In 1968, the “Koto Study Group by Tadao Sawai and Kazue Sawai’s students” was created, and in 1974 the name was changed to the “Sawai Koto Laboratory.” Through lessons and concerts presented by Tadao and Kazue, his wife, as well as study sessions and concerts presented by his students, the number of students gradually increased, and their activities spread.
On February 24, 1979, the opening ceremony for the “Sawai Sokyokuin” was held at Kasumigaseki, Tokyo. In the same year, the Tadao Sawai Ensemble was established and has held numerous concerts up to the present.
Many concerts were sponsored by Tadao Sawai and they received many invitations from overseas music festivals. This led to their actively working towards disseminating Japanese music overseas.
Focusing on the development of instructors, he conducted qualification examinations and tests for the Sawai Soukyokuin since 1980. In addition, the “Sawai Sokyokuin Ensemble Seminar” was held (84-) for the purpose of improving the expressiveness and ensemble skills of performers, and “Komaki Sanmai” (86-89) for studying and appreciating classical music.
Even after Tadao Sawai passed away in April 1997, the activities of the Sawai Soukyokuin have continued not only nationwide but also overseas. Maintaining the musical spirit, and the number of domestic and overseas performances planned by the members themselves has increased. This has greatly contributed to the spread of koto music. Interacting with various genres other than other schools and the Japanese music world, the philosophy of Tadao Sawai for the koto instrument continues through his wife, Kazue Sawai, who is one of the master performers of the koto herself, his son, Hikaru Sawai, and demonstration that koto music has the ability to participate in music from all over the world, even as it is based on traditional and classical traditions. The Sawai Soukyokuin is always looking for new possibilities, and continues to work towards the future.
There are 9 branches in Japan (Hokkaido, Tohoku, Kanto, Hokuriku, Tokai, Kansai, Chugoku, Shikoku, Kyushu), and the number of members as of 2007 is about 3,000. There are two overseas branches, the Hawaii branch was established in 1986, and the Sydney branch was established in 1989. Both Japanese and many local people are learning and participate.
In New York, San Francisco, Holland, Moscow, etc., members of the Sawai Soukyokuin are also active performers who collaborate with other genres. University of Hawaii, Wesleyan University (Connecticut, USA), University of Iowa (Illinois, USA), University of California San Diego (California, USA), Monash University (Melbourne Australia), University of the Philippines (Manila), University of Florida (Florida, USA) have also hosted Koto music courses.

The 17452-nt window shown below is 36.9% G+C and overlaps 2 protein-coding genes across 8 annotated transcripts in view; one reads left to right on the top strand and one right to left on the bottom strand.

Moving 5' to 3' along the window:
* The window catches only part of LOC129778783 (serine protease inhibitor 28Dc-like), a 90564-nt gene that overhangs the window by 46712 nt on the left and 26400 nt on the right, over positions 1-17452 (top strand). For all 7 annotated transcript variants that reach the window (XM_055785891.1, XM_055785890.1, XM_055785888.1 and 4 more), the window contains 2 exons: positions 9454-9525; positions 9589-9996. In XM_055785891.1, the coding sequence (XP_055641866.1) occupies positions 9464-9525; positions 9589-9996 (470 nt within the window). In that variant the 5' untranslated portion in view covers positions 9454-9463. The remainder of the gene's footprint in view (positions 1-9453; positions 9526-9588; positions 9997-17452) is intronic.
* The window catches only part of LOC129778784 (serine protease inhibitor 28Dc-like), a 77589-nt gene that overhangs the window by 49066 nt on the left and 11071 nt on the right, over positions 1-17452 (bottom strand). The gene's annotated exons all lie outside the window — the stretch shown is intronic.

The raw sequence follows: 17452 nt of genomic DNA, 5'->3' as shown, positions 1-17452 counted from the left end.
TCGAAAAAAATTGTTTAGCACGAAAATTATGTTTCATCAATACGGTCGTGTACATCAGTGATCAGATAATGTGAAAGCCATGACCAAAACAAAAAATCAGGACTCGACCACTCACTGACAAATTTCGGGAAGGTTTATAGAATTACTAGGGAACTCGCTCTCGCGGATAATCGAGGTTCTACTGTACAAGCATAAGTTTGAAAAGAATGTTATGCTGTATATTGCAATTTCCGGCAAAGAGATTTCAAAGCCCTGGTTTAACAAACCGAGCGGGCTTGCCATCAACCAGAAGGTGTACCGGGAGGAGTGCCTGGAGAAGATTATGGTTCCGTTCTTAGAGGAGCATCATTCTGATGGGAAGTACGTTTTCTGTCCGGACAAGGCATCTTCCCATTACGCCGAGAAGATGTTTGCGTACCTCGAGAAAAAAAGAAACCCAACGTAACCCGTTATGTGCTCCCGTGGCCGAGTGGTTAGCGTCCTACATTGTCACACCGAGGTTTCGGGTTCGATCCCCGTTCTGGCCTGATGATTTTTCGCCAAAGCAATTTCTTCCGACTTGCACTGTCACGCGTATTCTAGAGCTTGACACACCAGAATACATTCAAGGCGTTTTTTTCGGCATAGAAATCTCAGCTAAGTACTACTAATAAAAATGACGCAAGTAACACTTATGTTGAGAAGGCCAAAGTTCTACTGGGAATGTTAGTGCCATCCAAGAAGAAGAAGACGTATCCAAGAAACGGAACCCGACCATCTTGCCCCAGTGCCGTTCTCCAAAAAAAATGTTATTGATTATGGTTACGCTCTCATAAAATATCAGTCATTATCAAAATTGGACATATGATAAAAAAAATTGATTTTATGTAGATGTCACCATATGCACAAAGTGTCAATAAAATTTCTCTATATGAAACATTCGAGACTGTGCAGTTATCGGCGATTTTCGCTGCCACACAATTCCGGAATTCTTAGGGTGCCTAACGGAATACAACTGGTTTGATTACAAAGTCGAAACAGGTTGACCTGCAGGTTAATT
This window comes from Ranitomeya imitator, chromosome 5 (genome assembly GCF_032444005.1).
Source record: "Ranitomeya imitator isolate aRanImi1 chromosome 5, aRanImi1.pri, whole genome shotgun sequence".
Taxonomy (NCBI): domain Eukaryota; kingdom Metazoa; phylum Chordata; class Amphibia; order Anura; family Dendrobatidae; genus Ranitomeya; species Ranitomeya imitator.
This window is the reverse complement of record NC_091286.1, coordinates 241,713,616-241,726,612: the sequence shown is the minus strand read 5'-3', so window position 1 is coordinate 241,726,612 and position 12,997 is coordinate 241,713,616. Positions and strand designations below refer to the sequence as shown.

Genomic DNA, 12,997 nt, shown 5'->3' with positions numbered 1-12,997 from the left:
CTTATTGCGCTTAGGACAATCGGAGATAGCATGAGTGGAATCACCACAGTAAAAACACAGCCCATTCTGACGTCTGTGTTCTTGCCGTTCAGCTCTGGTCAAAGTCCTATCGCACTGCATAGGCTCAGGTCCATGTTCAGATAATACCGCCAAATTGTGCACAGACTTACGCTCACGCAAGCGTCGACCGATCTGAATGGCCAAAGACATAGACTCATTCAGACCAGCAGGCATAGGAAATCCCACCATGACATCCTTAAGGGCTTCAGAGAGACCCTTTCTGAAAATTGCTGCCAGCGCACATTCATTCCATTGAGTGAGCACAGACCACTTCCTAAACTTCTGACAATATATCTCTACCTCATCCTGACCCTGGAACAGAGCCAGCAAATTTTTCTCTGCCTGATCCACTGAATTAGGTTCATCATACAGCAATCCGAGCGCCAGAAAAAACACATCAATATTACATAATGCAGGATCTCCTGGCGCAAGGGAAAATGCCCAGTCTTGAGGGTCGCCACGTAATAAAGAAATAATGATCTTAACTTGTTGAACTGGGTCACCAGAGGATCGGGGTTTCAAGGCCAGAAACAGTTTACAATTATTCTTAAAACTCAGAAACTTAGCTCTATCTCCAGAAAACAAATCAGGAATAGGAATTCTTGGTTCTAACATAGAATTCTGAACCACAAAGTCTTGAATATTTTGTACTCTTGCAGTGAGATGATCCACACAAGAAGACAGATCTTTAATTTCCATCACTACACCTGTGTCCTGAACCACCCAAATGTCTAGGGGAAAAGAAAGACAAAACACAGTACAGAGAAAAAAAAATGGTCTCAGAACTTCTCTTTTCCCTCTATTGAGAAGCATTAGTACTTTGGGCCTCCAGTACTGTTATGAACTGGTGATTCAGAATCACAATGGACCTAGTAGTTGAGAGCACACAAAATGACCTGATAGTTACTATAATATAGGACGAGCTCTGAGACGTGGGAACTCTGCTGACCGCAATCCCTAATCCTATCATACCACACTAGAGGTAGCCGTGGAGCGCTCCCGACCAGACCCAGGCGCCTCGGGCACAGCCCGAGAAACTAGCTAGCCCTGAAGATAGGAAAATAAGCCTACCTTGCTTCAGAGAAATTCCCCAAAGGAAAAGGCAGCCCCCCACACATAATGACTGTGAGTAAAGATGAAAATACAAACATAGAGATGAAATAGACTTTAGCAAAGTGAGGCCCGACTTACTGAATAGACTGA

Information 5-20-18 Kameguro, Meguro-ku, Tokyo 153-0051
TEL: 03-3712-3590 FAX: 03-3712-6370
Bandō Ryū of Japanese classical dance (Nihon buyō 日本舞踊) is headed by Kabuki actor Bando Minosuke II (二代目坂東巳之助, 1989-present) the eldest son of the late Bandō Mitsugorō X (十代目坂東三津五郎, 1956-2015). Bandō Ryū of Japanese classical dance traces its founding to Bandō Mitsugorō III (1775-1831), who created a series of rapid-changing dances (hengemono 変化物) portraying a variety of different characters that became the iconic repertory and stylistic representation of the Bandō Ryū’s style of Kabuki dances.
During the time of Mitsugorō III, the popularity of Kabuki spread among both the merchant and samurai classes. The popularity and economic stability of the Early Modern Period (1600-1868) allowed for townswoman to indulge in learning a new hobby, Kabuki dances. However, under Tokugawa law, the military regime of the Early Modern Period, it forbids its people to hold two professions. Thus, you were either a Kabuki actor or a Japanese dance teacher. This gave rise to women who specialized in Kabuki dances known as onna kyōgen-shi (女狂言師) who specialized in Mitsugorō III’s style and dances. In addition to teaching Kabuki dances to townswomen, the onna kyōgen-shi commuted to the Edo Castle to teach the women who resided in the inner chamber of the castle (ōoku 大奥), a space forbidden to men other than the Shōgun, or the military leader of Early Modern Japan. The onna kyogen-shi, in addition to teaching Kabuki dances, replicated and performed Kabuki dramas as a form of entertainment for the women of the inner chamber. Thus, one of the major characteristics of Bandō Ryū Japanese classical dance is not simply dancing, but also incorporating elements of acting within the Kabuki dances.